- St.Lucia [Aug 30 14:19]
- Vieques (PR) [Aug 26 13:42]
- Cayman Islands [Aug 25 2:39]
- Haiti [Aug 24 11:43]
- Turks & Caicos [Aug 23 18:28]
- Dominican Republic [Aug 23 12:45]
- Puerto Rico [Aug 22 15:42]
- St.John [Aug 22 14:46]
- Bahamas [Aug 3 19:26]
- Bonaire [Jul 31 18:49]
- Anguilla [Jul 29 12:15]
- Martinique [Jul 29 11:53]
Only reports received for this season are listed. See the archive for previous years.
Links to excellent websites:
- Navy/NRL Monterey
- NOAA/NESDIS (floater loops)
- RAMSDIS Imagery
- Radar Composite - E-Carib.
- Caribbean/Atl. buoy data
- RT model guidance (RAL/NCAR)
- STORM2K forum
- Tracking Waves (McNoldy)
- Tang/UAlbany (model tracks)
- weathernerds.org (ensembles)
- ECMWF Model Forecast
- Jeff Masters Blog
- Brian McNoldy Blog
Storm definitions by wind speed:
- Tropical Depression <39mph
- Tropical Storm 39-73mph
- Cat.1 Hurricane 74-95mph
- Cat.2 Hurricane 96-110mph
- Cat.3 Hurricane 111-129mph
- Cat.4 Hurricane 130-156mph
- Cat.5 Hurricane >=157mph
More info in the Practical Guide
Wind force relative to Category 1:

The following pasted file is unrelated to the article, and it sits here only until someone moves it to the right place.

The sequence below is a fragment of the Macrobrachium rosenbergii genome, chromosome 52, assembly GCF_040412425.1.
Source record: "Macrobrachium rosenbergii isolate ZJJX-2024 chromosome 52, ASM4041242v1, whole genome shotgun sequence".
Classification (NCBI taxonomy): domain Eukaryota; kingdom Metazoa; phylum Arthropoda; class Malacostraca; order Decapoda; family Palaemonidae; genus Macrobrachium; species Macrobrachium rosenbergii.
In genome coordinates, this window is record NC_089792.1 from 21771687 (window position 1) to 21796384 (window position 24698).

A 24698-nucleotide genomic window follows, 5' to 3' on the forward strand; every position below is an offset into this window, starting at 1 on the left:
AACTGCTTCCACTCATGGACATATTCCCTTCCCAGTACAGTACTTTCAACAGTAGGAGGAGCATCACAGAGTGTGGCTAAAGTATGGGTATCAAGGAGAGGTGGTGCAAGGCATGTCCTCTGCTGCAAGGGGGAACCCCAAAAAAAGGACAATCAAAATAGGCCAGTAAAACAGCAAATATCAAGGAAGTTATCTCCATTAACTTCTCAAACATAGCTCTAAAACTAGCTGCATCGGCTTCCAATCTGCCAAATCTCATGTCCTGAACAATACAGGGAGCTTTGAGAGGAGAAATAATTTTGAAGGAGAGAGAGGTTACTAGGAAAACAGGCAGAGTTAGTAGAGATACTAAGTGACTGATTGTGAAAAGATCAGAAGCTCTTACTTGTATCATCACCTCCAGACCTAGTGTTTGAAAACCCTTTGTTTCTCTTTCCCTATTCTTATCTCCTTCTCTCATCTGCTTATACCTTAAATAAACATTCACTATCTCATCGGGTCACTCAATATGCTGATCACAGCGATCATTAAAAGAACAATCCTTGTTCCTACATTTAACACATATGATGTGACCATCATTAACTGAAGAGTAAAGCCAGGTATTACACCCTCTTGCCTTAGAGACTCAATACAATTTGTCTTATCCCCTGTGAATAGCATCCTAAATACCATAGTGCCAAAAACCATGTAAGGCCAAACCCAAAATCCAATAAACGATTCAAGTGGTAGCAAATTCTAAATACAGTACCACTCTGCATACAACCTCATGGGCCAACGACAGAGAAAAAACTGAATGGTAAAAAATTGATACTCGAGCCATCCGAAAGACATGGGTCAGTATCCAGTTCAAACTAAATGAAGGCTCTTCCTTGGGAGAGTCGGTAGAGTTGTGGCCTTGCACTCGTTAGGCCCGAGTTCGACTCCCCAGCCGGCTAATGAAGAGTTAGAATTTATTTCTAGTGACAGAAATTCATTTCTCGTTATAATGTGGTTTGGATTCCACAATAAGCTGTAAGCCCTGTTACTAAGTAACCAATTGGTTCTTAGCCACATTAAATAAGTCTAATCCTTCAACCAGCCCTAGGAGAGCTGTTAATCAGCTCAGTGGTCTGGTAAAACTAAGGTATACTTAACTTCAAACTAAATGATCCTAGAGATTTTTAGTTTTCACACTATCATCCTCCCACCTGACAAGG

- Tropical Storm 39mph: 0.28x
- Cat.1 Hurricane 74mph: 1x
- Cat.2 Hurricane 96mph: 1.7x
- Cat.3 Hurricane 111mph: 2.3x
- Cat.4 Hurricane 130mph: 3.1x
- Cat.5 Hurricane 157mph: 4.5x
- Irma 185mph: 6.3x
|- - - Local hurricane correspondents wanted! - - -|
The local hurricane correspondents are the heart and soul of stormCARIB. They are the people who live on the island and write to us what is going on around them. First hand very local personal reports instead of very limited or sensationalized coverage by the general media. Do you live on one of the islands? We need your help! We are looking for more people who are interested in sending us a few paragraphs about the situation on your island before, during and after a storm hits. You don't need to be a weatherman or expert on the subject, just share with us what you know, feel and see on your island. Your help will be really appreciated by Caribbean people living abroad with family living on the islands, future visitors who have their Caribbean dream-vacation booked, etc.etc. Reliable, not-sensationalized information is just so hard to get in crisis situations. Help keep the rest of the world up-to-date with what is really happening! We really need you, Georges back in 1998, and many others since then are proof! If interested, contact firstname.lastname@example.org.
WHAT TO FIND ON StormCARIB.com: